I move amendment No. 85:

In page 21, line 45, after "worker," to insert "or the Minister,".

I will explain the thinking behind this amendment. Up to now, a worker in this sector with a grievance used to have to go to NERA, which would take up his or her case, if requested, and potentially bring a criminal prosecution. The High Court has cast doubt on the constitutionality of that in the context of the absence of overall controls, etc. The Duffy Walsh report suggested that in addition to being able to bring a criminal prosecution, NERA should also have the option of representing the employee in civil proceedings before the rights commissioner, etc. This legislation is providing for that option. Criminal prosecution is no longer an option, as far as I know, as a result of the High Court decision.

Although this Bill provides that NERA can represent the employee, the situation will change quite substantially in the sense that the employee will no longer have an automatic right to be represented by NERA. Previously, there was no question or doubt about it. Employees were sometimes represented by trade unions. On other occasions, employees would for some reason choose to represent themselves or be represented by a family member. Perhaps a solicitor would take on the case on a voluntary basis. Generally, complaints could be made to NERA. While that will still be possible, I am concerned that an automatic response will no longer be received from NERA. This legislation provides that when a person wants NERA to represent him or her, it will do so only if the Minister, the Department or the NERA administration consider it reasonable that they should do so. That is a fundamental change.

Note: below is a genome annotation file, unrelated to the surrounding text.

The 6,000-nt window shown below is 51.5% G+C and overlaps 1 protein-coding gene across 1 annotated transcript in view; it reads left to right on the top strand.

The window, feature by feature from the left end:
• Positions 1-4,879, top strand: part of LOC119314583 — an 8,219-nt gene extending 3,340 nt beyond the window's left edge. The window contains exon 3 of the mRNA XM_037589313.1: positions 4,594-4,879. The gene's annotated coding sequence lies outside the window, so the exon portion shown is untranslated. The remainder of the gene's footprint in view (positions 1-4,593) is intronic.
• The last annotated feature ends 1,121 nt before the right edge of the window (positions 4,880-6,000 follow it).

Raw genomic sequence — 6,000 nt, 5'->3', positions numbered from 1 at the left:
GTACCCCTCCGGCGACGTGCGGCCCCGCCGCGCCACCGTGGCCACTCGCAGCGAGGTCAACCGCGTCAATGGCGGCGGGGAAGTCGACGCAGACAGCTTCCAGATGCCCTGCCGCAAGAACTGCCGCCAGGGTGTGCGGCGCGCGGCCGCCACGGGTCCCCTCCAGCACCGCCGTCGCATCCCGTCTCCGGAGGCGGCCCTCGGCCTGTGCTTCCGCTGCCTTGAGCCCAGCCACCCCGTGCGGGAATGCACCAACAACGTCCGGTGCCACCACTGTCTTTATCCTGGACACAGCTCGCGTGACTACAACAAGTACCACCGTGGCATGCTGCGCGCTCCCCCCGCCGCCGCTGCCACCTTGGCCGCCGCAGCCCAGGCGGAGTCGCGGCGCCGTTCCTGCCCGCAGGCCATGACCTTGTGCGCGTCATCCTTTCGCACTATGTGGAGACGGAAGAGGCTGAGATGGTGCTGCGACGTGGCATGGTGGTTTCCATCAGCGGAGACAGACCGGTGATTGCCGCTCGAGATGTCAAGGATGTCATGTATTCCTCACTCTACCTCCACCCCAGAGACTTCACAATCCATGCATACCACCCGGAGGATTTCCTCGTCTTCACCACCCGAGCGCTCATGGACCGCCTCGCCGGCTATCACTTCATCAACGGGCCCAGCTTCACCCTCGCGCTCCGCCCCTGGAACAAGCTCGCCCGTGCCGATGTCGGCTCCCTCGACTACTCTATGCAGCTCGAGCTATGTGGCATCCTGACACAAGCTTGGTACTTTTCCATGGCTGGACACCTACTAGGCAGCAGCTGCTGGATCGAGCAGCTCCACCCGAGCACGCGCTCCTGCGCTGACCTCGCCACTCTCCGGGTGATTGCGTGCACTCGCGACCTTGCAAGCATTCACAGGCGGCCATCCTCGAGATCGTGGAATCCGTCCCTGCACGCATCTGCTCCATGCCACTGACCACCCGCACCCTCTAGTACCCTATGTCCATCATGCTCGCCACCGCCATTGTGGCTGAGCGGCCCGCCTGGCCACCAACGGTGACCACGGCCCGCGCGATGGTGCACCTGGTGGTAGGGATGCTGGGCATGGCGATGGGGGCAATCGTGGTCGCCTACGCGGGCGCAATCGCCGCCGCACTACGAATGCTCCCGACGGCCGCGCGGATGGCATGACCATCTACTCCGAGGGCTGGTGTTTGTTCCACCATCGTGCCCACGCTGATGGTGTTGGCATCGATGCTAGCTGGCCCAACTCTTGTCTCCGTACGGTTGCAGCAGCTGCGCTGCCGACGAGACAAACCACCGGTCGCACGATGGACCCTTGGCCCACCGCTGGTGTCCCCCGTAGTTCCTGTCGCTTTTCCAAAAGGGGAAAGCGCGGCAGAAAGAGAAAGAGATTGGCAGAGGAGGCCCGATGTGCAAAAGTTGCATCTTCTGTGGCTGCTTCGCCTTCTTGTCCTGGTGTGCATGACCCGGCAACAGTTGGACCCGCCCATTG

I will compare the options a worker will have if this legislation is passed to the options a worker had under the Industrial Relations Act 1946. Under that legislation, workers who felt aggrieved could go to NERA if they felt their employers were not fulfilling their obligations. NERA could prosecute the employer successfully. The amount of money involved would usually be small because those involved are generally paid low wages. If that system was felt to be too stringent, severe or draconian, it could have been changed to ensure that employees could be represented by NERA in civil or non-criminal proceedings, as laid out in the Bill. If NERA will have the right to refuse one if it thinks it is unreasonable that one is not bringing the case oneself, that will be a fundamental change. We have spoken about the type of employee who will be affected. They are people who are on low wages. A lot of them are people who, without casting aspersions on them, are not the best educated. They are also quite poor. If they cannot get a trade union to represent them they are now expected to represent themselves through a rights commissioner. An employer can lodge an appeal with the rights commissioner and then the person must represent themselves again, perhaps for a fairly small amount of money, before the Labour Court on appeal. If the Labour Court appeal is in the worker's favour the employer can simply say, "I do not give a toss and I am not going to pay that". The only option then is for the employee to go to the Circuit Court to require an order from the Circuit Court judge. It might be a very small amount of money but it could be a lot for the poor worker. It could be a relatively small sum of money in the greater scheme of things but to expect somebody, on their own, to do all of this without automatic recourse to NERA, as they have at the moment, is blatantly unfair.